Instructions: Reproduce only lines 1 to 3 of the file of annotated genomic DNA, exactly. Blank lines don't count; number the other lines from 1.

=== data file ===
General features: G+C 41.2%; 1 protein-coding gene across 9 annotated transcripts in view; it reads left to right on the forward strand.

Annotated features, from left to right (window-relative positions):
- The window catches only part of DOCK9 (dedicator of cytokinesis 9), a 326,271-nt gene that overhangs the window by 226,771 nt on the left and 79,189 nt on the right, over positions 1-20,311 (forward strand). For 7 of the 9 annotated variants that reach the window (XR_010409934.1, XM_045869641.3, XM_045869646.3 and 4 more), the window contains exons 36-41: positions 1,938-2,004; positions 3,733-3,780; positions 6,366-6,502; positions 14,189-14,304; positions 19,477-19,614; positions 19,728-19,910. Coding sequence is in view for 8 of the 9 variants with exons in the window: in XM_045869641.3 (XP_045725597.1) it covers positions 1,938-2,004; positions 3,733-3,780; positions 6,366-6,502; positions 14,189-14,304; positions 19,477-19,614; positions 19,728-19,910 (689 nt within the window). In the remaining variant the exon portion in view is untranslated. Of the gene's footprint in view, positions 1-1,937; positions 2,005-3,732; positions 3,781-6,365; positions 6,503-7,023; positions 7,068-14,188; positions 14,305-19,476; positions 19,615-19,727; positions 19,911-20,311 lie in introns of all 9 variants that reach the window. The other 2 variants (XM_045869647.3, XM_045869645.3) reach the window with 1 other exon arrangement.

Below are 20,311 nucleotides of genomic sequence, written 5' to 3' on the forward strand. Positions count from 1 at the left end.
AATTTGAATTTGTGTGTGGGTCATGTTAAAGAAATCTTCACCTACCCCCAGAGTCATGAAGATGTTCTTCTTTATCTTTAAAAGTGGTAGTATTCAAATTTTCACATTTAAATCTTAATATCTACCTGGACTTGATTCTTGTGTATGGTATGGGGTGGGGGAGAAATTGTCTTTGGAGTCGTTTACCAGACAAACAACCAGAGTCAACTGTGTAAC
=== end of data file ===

General features: G+C 41.2%; 1 protein-coding gene across 9 annotated transcripts in view; it reads left to right on the forward strand.

Annotated features, from left to right (window-relative positions):
- The window catches only part of DOCK9 (dedicator of cytokinesis 9), a 326,271-nt gene that overhangs the window by 226,771 nt on the left and 79,189 nt on the right, over positions 1-20,311 (forward strand). For 7 of the 9 annotated variants that reach the window (XR_010409934.1, XM_045869641.3, XM_045869646.3 and 4 more), the window contains exons 36-41: positions 1,938-2,004; positions 3,733-3,780; positions 6,366-6,502; positions 14,189-14,304; positions 19,477-19,614; positions 19,728-19,910. Coding sequence is in view for 8 of the 9 variants with exons in the window: in XM_045869641.3 (XP_045725597.1) it covers positions 1,938-2,004; positions 3,733-3,780; positions 6,366-6,502; positions 14,189-14,304; positions 19,477-19,614; positions 19,728-19,910 (689 nt within the window). In the remaining variant the exon portion in view is untranslated. Of the gene's footprint in view, positions 1-1,937; positions 2,005-3,732; positions 3,781-6,365; positions 6,503-7,023; positions 7,068-14,188; positions 14,305-19,476; positions 19,615-19,727; positions 19,911-20,311 lie in introns of all 9 variants that reach the window. The other 2 variants (XM_045869647.3, XM_045869645.3) reach the window with 1 other exon arrangement.